There’s a neat Computerphile1 video discussing the topic of steganography2. In the video, Mike Pound talks about a technique for steganography on digital images: least significant bit substitution (LSBS). The effectiveness of LSBS in concealing a secret image is surprising. This article puts least significant bit substitution to use in a command line tool for embedding one image within another.

A Little Background on Digital Images

You don’t need fancy image manipulation techniques to make this steganography tool work. That said, you do need to know a little bit about how the machine represents a digital image.

A digital image can contain thousands of pixels. Below is an image where the enhanced portion shows the pixels rendered as small squares3.

Pixels

3 to 4 channels describe each pixel in an image. There’s the classic red, green, and blue (RGB) pixel and the cyan, magenta, yellow, and black (CYMK) pixel. This articles focuses on three channel or RGB pixels.

Each channel of an RGB pixel specifies the intensity of the color using an 8-bit value. Combining the three channels, you’re able to represent 2^24 or well over 16 million different colors. Often, hexadecimal numbers describe each byte of an RGB color pixel as shown in the table below.

RGB Color Palette

A digital image is a two dimensional matrix of pixel values. The steganography algorithm discussed here will encode the pixel data of one secret image in the pixel data of another cover image using a reversible process.

Least Significant Bit Substitution

LSB substitution works on the principal that the most significant bits (MSBs) of a number have a much larger impact on the numerical value than the least significant bits (LSBs). As an example, imagine you had the 16-bit value 1101010101001000 which in decimal is 54600. If you flipped the MSB, the binary number would be 0101010101001000 or 21832 decimal. That’s approximately a 60% difference from changing a single bit! Now say you went crazy and flipped the lowest 8 bits producing 1101010110110111 or 54711. Despite flipping 7 more bits, you only see an approximately 0.002% difference in the numerical value.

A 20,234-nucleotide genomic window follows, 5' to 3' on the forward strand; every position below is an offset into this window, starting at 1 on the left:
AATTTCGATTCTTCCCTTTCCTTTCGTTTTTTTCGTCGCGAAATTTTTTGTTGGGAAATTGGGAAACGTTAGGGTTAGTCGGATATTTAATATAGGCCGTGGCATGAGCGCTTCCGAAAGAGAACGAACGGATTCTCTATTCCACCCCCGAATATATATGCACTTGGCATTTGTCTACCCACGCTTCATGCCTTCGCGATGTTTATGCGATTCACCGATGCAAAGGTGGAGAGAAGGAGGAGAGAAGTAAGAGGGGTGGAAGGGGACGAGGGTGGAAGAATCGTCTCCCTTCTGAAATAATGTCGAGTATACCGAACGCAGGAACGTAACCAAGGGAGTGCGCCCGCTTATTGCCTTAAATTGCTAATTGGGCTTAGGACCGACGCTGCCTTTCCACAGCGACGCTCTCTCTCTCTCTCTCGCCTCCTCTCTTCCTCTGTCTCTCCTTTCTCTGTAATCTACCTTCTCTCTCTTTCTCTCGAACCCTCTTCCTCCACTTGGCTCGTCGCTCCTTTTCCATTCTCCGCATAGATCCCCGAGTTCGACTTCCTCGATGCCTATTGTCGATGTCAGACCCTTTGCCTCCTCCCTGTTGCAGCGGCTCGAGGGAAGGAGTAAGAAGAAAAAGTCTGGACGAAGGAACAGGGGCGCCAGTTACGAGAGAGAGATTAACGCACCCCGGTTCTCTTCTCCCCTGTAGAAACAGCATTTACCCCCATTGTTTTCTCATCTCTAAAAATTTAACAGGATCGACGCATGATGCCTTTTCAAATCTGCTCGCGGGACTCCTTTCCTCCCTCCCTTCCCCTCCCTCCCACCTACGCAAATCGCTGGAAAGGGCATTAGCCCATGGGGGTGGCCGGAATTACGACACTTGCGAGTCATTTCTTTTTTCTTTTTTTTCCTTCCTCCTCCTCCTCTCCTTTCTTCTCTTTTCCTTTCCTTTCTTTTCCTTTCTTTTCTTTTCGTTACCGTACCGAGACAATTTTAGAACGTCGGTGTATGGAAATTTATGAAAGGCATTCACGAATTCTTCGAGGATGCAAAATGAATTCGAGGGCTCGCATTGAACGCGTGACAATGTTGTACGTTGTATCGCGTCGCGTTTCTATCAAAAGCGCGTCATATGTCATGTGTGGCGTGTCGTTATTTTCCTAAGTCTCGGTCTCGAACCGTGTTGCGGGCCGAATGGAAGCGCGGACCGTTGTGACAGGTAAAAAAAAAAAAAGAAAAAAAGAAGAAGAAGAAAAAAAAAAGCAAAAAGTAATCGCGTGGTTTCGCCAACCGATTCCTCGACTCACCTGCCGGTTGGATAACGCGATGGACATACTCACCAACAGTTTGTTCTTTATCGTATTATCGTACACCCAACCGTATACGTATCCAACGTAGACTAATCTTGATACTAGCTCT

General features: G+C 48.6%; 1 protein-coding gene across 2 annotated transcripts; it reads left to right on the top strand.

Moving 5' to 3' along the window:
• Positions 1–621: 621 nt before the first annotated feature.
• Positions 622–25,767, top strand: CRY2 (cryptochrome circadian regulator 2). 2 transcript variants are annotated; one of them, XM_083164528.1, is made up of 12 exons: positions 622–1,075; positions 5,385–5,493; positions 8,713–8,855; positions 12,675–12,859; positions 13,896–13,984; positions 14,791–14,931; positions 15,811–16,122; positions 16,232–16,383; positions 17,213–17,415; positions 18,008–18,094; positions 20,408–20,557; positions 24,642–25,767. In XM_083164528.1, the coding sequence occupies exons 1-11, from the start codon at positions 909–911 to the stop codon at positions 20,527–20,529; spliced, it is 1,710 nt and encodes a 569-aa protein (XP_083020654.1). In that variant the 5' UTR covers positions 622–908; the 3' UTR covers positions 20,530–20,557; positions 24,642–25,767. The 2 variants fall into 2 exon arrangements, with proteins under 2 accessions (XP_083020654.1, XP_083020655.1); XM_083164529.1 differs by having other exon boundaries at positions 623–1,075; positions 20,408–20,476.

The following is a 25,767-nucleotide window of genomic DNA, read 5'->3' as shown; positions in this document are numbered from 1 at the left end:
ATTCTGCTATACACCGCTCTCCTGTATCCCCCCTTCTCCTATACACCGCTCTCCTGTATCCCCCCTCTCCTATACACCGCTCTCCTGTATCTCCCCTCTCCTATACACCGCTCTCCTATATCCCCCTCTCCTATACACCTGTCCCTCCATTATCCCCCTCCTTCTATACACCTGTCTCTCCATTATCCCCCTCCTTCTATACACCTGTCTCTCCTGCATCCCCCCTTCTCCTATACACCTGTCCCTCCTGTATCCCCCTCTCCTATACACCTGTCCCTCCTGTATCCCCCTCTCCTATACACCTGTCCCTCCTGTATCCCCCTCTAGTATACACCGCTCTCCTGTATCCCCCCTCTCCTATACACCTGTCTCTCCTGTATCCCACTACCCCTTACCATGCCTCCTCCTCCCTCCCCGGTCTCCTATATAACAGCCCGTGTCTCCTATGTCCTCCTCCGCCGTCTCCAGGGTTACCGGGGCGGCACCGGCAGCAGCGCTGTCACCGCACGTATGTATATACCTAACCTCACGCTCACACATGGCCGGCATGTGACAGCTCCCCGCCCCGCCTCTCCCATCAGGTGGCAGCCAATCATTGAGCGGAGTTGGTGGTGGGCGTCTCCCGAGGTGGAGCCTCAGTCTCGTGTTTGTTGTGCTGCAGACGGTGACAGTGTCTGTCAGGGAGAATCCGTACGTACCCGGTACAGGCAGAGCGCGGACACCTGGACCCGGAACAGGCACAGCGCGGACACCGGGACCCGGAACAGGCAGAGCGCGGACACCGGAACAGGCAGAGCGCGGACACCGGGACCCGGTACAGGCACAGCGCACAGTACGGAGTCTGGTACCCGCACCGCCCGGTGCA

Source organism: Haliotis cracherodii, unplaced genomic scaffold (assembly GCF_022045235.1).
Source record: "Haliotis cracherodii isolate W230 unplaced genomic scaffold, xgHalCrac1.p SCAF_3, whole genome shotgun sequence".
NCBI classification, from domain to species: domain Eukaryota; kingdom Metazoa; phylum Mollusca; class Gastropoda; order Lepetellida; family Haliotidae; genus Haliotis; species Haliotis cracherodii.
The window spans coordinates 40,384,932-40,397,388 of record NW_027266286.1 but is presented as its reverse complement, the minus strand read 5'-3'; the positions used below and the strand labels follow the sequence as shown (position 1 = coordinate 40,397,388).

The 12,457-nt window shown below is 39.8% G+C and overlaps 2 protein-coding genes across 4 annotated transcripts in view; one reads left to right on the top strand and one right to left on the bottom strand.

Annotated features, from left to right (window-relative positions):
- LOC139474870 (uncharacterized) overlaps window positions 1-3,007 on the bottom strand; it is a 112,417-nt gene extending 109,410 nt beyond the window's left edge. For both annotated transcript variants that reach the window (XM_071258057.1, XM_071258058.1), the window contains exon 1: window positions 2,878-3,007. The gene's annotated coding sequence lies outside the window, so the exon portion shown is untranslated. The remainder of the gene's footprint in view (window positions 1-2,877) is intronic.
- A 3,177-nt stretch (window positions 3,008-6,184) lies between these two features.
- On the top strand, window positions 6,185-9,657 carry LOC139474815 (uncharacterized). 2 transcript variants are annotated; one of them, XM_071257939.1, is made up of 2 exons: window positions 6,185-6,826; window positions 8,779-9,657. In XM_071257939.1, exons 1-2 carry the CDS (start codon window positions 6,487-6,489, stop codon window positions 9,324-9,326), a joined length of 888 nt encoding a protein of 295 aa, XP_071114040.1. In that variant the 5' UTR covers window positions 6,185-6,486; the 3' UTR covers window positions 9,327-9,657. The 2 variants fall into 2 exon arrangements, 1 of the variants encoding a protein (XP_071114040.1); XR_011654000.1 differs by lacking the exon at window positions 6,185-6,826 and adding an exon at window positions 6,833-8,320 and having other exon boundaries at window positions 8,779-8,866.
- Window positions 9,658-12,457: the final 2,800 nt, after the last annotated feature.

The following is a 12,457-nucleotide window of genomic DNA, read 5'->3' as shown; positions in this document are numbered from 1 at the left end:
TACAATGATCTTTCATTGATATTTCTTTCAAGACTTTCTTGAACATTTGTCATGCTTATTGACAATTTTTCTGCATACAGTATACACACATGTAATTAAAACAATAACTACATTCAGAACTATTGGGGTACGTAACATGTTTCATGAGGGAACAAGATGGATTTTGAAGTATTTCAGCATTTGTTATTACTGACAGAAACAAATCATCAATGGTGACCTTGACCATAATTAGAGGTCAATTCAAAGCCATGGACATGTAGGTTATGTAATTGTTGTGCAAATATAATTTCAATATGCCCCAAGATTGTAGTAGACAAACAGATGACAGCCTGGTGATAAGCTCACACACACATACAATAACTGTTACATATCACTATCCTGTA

So how does this apply to image steganography? You can hide the MSBs of your secret image’s pixels in the LSBs of your cover image. You apply this process to each color channel in the pixel. If the cover image is a noisy one, then the change will be unnoticeable to the human eye. You simply reverse the process to recreate the secret image: make the LSBs of the merged image the MSBs of the new unmerged image with the lower bits zeroed out. You lose information in this merge/unmerge process. The loss is sometimes obvious in the unmerged image as you will see in a later example.

Here’s an example using the 4 least significant bits of each color channel.

Suppose you had a cover image pixel with the following RGB values represented in hexadecimal:

ChannelValue
R0xFA
G0x1B
B0xC9

Your corresponding secret pixel might look something like:

ChannelValue
R0x12
G0x78
B0xFF

The merge operation has you take the most significant hex digit (that is, 4-bits) of the secret pixel and place them as the least significant hex digit of the cover image (highlighted below). The merged pixel would then look like: